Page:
We are soliciting a diverse range of essays and narratives from practicing U.S. academic, public and special libraries staff, for inclusion in a curated anthology that empowers library employees to change real-world issues pertaining to library staff. Submissions may include any phase of project development, but we are especially seeking: perspectives and advice on how to make and implement change, how to talk to administration about needs, the specific steps taken in the process, solutions to roadblocks and recognition of the future needs of staff. We also seek narratives, steps and ideas from administrators on how to implement and create a positive work environment and the challenges faced in this process.  Paraprofessional staff and first-time authors are encouraged to apply.

Possible topics include but are not limited to the following:

  • Lactation accommodation
  • Flexible scheduling
  • Development of policies and procedures allowing remote work (i.e. weather related absences for employees with leave time deficits)
  • Childcare accommodations
  • Changing tables in restrooms
  • Parental leave policies
  • Space and time for dialysis or other medical needs
  • Standing desks
  • Promotion of exercise at work
  • Inclusive ideas for work outings, gatherings or meetings
  • Veterans on active duty or return from duty
  • Race and ethnicity inclusion and sensitivity
  • Gender neutral bathrooms
  • Dealing with bias
  • Providing space for prayer and/or meditation
  • Inclusive recruitment practices
  • Updating policies to be more inclusive
  • Development of policies and space for employees with varying sensory needs (Autism spectrum, PTSD, etc)
  • Case studies of libraries that have successfully handled difficult situations regarding discrimination or harassment.
  • Employees returning to school for further education

Timeline

Deadline for Draft Submission: September 5, 2018
Notification/Feedback regarding submission: October 10, 2018
Final submission for accepted drafts: Jan. 12, 2019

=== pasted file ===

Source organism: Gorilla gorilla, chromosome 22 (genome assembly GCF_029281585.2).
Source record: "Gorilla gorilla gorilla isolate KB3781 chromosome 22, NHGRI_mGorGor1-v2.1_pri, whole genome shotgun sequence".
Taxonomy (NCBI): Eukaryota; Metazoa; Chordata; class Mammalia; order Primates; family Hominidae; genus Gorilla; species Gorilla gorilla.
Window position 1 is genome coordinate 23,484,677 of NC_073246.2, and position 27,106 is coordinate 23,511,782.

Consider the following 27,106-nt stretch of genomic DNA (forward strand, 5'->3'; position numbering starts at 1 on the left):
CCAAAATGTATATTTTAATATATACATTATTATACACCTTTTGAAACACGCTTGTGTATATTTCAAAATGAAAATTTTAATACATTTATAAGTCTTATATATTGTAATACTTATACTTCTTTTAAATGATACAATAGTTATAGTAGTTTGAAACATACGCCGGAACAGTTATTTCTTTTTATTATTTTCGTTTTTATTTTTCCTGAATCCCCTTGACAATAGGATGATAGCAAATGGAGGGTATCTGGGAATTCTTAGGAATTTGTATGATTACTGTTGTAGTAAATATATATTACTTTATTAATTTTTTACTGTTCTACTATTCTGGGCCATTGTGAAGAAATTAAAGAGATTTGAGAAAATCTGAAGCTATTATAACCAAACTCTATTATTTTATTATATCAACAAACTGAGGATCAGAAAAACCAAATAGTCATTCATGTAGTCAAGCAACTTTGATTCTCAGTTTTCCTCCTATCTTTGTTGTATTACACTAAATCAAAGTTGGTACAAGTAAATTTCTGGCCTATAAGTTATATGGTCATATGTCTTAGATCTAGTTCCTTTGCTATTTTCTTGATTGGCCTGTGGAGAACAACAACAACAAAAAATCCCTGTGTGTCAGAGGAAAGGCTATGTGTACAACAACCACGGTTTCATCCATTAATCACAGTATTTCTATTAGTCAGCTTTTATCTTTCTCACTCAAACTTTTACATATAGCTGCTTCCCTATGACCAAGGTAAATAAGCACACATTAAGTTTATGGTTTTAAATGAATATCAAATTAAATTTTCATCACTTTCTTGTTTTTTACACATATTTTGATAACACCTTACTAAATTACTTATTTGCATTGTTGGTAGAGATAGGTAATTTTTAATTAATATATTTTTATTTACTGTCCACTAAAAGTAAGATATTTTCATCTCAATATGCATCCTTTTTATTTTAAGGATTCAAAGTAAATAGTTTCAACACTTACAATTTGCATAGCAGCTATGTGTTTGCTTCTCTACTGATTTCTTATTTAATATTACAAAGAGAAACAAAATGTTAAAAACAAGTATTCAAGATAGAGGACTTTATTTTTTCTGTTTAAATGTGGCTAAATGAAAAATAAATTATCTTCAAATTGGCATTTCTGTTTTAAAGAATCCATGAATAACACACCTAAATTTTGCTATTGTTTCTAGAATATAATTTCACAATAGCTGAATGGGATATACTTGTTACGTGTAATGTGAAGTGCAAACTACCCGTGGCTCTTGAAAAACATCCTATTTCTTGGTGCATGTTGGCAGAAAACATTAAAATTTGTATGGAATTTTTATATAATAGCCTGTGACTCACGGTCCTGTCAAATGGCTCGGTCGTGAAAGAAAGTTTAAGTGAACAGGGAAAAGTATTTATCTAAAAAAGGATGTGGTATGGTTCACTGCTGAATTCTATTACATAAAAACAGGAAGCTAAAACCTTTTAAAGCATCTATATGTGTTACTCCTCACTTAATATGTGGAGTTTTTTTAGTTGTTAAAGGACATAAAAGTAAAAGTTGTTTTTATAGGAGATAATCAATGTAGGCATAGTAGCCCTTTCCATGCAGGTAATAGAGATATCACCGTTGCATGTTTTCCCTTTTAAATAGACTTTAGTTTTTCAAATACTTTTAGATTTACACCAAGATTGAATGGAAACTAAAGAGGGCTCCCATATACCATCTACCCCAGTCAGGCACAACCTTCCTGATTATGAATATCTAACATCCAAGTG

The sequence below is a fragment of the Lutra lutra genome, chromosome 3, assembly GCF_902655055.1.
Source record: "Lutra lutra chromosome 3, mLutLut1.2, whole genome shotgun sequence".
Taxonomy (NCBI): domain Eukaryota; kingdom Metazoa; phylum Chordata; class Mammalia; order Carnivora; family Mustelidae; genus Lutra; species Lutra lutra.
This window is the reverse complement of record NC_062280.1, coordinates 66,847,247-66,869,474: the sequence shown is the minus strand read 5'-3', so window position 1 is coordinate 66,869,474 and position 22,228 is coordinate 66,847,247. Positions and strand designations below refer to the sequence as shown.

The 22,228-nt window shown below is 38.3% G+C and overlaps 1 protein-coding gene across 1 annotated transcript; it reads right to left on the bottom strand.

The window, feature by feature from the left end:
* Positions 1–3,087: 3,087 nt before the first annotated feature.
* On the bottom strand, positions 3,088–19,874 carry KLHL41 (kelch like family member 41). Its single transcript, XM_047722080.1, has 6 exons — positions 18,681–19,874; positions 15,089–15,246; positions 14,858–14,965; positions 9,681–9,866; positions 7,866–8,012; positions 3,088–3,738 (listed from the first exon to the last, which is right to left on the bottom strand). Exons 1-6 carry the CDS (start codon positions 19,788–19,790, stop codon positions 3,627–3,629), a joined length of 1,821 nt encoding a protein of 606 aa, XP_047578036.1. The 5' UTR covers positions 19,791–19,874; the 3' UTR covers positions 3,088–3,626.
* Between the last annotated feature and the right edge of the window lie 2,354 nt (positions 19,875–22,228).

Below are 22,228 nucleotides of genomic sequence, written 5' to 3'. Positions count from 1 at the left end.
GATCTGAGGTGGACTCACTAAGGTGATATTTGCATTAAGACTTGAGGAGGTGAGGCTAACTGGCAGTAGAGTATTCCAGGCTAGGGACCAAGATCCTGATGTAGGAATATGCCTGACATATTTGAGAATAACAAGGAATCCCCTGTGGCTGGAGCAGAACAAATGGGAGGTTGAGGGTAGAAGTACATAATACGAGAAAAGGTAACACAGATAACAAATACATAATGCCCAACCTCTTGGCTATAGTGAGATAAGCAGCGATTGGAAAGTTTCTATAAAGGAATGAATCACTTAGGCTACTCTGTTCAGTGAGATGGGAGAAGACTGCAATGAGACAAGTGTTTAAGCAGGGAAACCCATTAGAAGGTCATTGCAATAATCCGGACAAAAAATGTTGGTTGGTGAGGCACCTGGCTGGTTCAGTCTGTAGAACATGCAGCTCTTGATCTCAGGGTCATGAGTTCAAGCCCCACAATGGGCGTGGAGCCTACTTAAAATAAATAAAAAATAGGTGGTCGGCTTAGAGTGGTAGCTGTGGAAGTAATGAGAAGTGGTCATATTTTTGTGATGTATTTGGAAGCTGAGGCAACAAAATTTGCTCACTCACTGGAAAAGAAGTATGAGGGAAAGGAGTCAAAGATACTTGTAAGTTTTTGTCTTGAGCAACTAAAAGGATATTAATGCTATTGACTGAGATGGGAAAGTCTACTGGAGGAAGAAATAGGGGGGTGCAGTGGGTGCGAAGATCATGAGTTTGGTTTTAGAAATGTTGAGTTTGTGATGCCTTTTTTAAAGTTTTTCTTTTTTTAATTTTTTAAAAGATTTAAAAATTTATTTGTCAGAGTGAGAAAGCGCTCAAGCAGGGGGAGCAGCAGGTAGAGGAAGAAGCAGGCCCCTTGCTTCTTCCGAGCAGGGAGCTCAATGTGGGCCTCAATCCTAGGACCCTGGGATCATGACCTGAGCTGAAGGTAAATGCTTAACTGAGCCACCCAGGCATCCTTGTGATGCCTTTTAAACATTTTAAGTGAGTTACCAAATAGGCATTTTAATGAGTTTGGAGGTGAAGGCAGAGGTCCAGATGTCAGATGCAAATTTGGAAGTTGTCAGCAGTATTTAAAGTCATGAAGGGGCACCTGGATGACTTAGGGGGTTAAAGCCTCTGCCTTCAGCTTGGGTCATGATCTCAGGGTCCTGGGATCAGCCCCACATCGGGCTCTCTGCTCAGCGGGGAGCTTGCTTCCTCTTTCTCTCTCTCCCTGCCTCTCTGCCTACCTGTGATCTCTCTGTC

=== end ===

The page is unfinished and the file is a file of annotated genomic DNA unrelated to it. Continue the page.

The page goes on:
Submissions:

*This anthology will contain commentary, narratives and experiences.  Drafts accepted must be between four to six pages double spaced (about 350 words per page).  A suggested template will be provided for all accepted submissions to the anthology.

*Materials cannot be previously published or simultaneously submitted.

*All photos, illustrations, graphs etc. must have a Creative Commons License or be in the public domain. The submission’s author is responsible for verifying that these materials fall under the respected licenses. Each will be reviewed on a case-by-case basis and will be at the discretion of the editors for inclusion.

*If your submission is tentatively accepted, we may request modifications.

*Accepted contributors should expect to sign a release form in order to be published, and will agree to follow submission guidelines.

We STRONGLY encourage submission from all regardless of classification of positions within academic and public libraries. We are seeking input from administrators, faculty, as well as staff employees.

Submission Formhttps://goo.gl/forms/wny3vqnKvRRsLVxz1

Thank you

Heather Seibert, Amanda Vinogradov & Amanda H. McLellan

CFP: Censorship Stories from the Frontline (ALA Publication)

This call doesn’t specifically mention archives, but there’s definite potential.

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You are invited to participate in a new book that will be published by the American Library Association.  The book is a collection of stories from and about librarians who have experienced challenges to library material and/or challenges to intellectual freedom.  The book has the current working title:  Censorship Stories from the Frontline.

The book is an anthology of stories from all library types.  Stories will address examples of censorship challenges related to (but not limited to): religious intolerance, prisoner rights,  Black Lives Matter, anti-immigrant sentiment, international challenges, politics, working with culturally sensitive material, weeding as a form of censorship, self-censorship, displays, intellectual freedom, disinvited speakers, trigger warnings, Me Too, meeting room uses, or any other censorship topic you have experienced in a library or related to library material and/or programming.

The deadline for submissions is September 30, 2018